Important 2017-2018 OSHA Regulatory Changes and Dates for Implementation

Important 2017-2018 OSHA Regulatory Changes and Dates for Implementation in Nevada
Over the past year, there have been several changes to the State and Federal Standards. And starting January 1st there are more that go into effect for 2018. The following is a partial list of the changes, their effects, and their implementation dates. Some of this content has been reprinted from OSHA.gov. Please see the Nevada Revised Statutes (NRS) for full details on the Rules listed below or contact your local SCATS office for more information at 1-877-472-3368 or online here.
 
Final Rule to Protect Workers from Exposure to Respirable Crystalline Silica / Effective June 23, 2016 - https://www.osha.gov/silica/index.html
 
What does the rule require?
 
The rule requires that employers limit workers' exposure to respirable crystalline silica dust, which can become airborne during tasks such as cutting, grinding, drilling, or crushing materials containing crystalline silica such as brick, concrete, stone or mortar. Workers can also be exposed to respirable crystalline silica during operations that involve the use of industrial sand and abrasive blasting with sand. Typical methods to reduce or eliminate dust in the air include wetting down the operation or using local exhaust ventilation. In addition to requirements to limit workers' exposure, the rule requires employers to take other steps to protect workers, such as providing training to workers exposed to respirable crystalline silica and offering medical exams to highly exposed workers.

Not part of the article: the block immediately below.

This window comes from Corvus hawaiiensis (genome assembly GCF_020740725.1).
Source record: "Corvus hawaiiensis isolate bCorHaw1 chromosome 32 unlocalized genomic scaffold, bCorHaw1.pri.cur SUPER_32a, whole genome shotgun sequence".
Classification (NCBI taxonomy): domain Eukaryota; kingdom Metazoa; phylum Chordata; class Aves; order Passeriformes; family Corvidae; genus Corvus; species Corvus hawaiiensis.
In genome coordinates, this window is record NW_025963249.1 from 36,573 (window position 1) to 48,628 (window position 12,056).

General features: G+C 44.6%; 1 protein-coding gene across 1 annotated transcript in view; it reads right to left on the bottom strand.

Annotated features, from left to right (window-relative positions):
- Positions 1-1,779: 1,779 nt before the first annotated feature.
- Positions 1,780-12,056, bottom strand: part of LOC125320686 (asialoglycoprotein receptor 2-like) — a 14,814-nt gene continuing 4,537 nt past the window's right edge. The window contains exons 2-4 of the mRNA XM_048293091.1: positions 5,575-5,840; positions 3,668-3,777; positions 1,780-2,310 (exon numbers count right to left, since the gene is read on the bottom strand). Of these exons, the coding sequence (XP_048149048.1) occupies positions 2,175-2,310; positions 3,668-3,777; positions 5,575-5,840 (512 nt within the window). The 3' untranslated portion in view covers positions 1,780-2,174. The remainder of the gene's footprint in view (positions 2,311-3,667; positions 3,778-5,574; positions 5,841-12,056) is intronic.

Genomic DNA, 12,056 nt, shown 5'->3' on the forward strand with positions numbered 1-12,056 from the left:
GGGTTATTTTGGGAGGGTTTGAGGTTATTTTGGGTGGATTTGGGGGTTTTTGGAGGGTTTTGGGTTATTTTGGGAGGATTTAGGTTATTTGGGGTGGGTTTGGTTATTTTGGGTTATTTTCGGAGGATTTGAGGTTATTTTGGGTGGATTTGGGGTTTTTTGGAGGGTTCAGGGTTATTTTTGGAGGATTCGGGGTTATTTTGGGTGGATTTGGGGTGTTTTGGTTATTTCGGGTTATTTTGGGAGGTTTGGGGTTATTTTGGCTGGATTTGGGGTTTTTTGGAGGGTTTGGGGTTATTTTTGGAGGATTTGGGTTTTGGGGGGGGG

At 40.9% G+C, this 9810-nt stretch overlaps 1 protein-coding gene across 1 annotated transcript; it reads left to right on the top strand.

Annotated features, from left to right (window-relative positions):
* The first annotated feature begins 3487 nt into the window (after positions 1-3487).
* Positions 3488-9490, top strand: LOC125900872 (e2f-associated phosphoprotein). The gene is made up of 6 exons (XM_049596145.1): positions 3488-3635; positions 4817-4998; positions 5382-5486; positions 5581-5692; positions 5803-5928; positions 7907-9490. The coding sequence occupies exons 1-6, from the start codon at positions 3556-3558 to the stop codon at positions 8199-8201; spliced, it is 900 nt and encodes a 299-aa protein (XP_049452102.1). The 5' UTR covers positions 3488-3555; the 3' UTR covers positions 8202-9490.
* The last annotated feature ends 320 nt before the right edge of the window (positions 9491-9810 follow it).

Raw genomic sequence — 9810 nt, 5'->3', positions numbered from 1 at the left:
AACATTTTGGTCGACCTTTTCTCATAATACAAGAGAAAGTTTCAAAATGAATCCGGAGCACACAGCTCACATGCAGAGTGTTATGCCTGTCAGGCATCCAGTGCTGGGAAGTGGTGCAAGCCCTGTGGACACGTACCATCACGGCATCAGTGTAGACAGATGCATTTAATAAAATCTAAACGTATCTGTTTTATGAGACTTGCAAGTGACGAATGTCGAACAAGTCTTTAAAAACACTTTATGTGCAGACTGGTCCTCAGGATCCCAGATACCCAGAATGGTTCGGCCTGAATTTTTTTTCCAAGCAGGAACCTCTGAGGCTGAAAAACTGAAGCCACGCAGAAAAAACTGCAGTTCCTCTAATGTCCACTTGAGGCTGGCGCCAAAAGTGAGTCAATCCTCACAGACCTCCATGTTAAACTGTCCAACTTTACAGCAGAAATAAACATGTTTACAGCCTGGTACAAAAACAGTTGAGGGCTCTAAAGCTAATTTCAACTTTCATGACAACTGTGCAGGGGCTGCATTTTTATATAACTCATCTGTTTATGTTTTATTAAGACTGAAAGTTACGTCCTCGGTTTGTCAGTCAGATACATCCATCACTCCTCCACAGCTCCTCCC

When do I need to be in compliance with this rule?
 
Employers covered by the construction standard have complied with most requirements of the standard by September 23, 2017 (delayed from June 23, 2017).
 
Employers covered by the general industry and maritime standard must comply with most requirements of the standard by June 23, 2018.
 
Final Rule to Improve Tracking of Workplace Injuries and Illnesses / Effective Jan. 1, 2017 - https://www.osha.gov/recordkeeping/finalrule/index.html
 
What does this rule require?